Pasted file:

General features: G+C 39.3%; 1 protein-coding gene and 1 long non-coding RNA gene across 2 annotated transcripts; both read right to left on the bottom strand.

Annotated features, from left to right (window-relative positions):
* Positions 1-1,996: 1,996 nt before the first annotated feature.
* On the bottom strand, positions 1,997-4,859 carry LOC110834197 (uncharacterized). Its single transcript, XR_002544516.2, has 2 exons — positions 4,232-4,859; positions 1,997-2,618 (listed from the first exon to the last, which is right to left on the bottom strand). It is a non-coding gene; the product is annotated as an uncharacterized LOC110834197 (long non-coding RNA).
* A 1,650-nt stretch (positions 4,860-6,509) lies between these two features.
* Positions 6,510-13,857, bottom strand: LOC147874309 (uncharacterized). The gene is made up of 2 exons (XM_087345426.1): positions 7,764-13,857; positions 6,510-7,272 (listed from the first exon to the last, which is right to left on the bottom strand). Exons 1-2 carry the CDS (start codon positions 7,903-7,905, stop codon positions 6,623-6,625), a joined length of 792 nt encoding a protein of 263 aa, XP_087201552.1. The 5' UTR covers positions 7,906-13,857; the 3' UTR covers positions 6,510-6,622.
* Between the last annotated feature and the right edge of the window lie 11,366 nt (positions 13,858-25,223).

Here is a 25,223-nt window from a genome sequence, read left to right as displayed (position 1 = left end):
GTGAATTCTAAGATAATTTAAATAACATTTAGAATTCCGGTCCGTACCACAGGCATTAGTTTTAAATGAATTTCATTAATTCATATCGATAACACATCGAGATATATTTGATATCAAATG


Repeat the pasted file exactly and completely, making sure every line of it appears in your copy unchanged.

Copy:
General features: G+C 39.3%; 1 protein-coding gene and 1 long non-coding RNA gene across 2 annotated transcripts; both read right to left on the bottom strand.

Annotated features, from left to right (window-relative positions):
* Positions 1-1,996: 1,996 nt before the first annotated feature.
* On the bottom strand, positions 1,997-4,859 carry LOC110834197 (uncharacterized). Its single transcript, XR_002544516.2, has 2 exons — positions 4,232-4,859; positions 1,997-2,618 (listed from the first exon to the last, which is right to left on the bottom strand). It is a non-coding gene; the product is annotated as an uncharacterized LOC110834197 (long non-coding RNA).
* A 1,650-nt stretch (positions 4,860-6,509) lies between these two features.
* Positions 6,510-13,857, bottom strand: LOC147874309 (uncharacterized). The gene is made up of 2 exons (XM_087345426.1): positions 7,764-13,857; positions 6,510-7,272 (listed from the first exon to the last, which is right to left on the bottom strand). Exons 1-2 carry the CDS (start codon positions 7,903-7,905, stop codon positions 6,623-6,625), a joined length of 792 nt encoding a protein of 263 aa, XP_087201552.1. The 5' UTR covers positions 7,906-13,857; the 3' UTR covers positions 6,510-6,622.
* Between the last annotated feature and the right edge of the window lie 11,366 nt (positions 13,858-25,223).

Here is a 25,223-nt window from a genome sequence, read left to right as displayed (position 1 = left end):
GTGAATTCTAAGATAATTTAAATAACATTTAGAATTCCGGTCCGTACCACAGGCATTAGTTTTAAATGAATTTCATTAATTCATATCGATAACACATCGAGATATATTTGATATCAAATG